MISSOULA — People who live in pain aren’t the only Montanans benefiting from the state’s medical marijuana law. In the past seven months, ever since the federal government said it would defer to state medical marijuana laws with regard to determining legal and illegal use of the drug, Montana’s cannabis industry has boomed.
Garden supply companies, real estate agents, insurance providers, irrigation experts, attorneys, Web developers and security companies are among the many mainstream businesses that are getting a fiscal high from the fast-growing industry. When the national recession brought a near standstill to the Missoula real estate market last year, Wayne Smith, a real estate agent with RE/MAX, was juggling several vacant properties.
As a result, Smith was more than willing to work with two men who wanted to turn one of his properties into a medical marijuana dispensary. Smith looked into what it would take to renovate his Missoula Industrial Park property and meet the codes for such a business and followed through with the necessary changes. Although his potential clients bailed on the deal at the last minute, Smith wasn’t ready to give up on all of the time, work and money he had invested in the property, and he placed an ad on Craigslist for the turnkey dispensary.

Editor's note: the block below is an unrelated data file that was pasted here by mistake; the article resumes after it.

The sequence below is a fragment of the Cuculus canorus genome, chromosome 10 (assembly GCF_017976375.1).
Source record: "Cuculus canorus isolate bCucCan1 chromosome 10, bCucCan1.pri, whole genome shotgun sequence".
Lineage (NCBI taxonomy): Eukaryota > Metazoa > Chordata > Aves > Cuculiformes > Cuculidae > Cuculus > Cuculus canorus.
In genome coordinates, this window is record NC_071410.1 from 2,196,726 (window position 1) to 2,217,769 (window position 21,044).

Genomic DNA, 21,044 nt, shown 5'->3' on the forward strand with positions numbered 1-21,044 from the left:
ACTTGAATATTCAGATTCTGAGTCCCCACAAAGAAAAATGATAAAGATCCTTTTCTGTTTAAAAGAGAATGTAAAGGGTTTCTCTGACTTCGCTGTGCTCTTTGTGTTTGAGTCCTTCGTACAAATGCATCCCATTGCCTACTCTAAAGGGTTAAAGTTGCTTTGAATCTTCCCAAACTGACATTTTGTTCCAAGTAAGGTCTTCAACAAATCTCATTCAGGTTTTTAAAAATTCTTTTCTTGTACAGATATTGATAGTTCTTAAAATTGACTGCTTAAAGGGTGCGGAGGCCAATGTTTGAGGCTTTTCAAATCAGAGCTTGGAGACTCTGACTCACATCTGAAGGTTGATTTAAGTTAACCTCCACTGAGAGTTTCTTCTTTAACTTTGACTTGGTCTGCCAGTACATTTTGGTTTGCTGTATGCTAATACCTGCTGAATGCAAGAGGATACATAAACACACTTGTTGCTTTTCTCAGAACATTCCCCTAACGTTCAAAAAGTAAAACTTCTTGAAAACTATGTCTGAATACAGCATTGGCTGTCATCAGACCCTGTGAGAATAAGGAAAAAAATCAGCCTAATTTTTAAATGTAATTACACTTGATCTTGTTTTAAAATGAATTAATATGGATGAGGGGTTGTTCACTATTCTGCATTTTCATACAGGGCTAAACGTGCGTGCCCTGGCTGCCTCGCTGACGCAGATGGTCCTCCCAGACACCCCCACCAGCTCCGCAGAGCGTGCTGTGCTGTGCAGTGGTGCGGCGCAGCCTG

“Things just exploded from there,” Smith said. “I suddenly had 20 clients looking for space.”
Since last fall, Smith has helped fill 12 previously vacant rental locations — some 17,641 square feet of retail and office space in Missoula — with medical marijuana businesses. The income produced from those rentals is $13,782 per month, or $165,385 per year, and more than $20,000 was spent with local contractors to improve the properties for his clients. Smith, who explained that he is neither a medical marijuana patient nor a caregiver, said he is OK with this emerging, albeit sometimes notorious, business sector.
“At this time, it’s such a small part of the much larger local economy — a drop in the bucket,” Smith said. “Still, it’s better than another pinhole. The medical marijuana business has added to my income as a Realtor in a slow housing market and created a few weeks of work for local contractors. But the bigger picture is that most of these caregivers are trying to do things right. They are getting city business licenses, hiring bookkeepers, and each growing facility has two to five employees on the payroll.”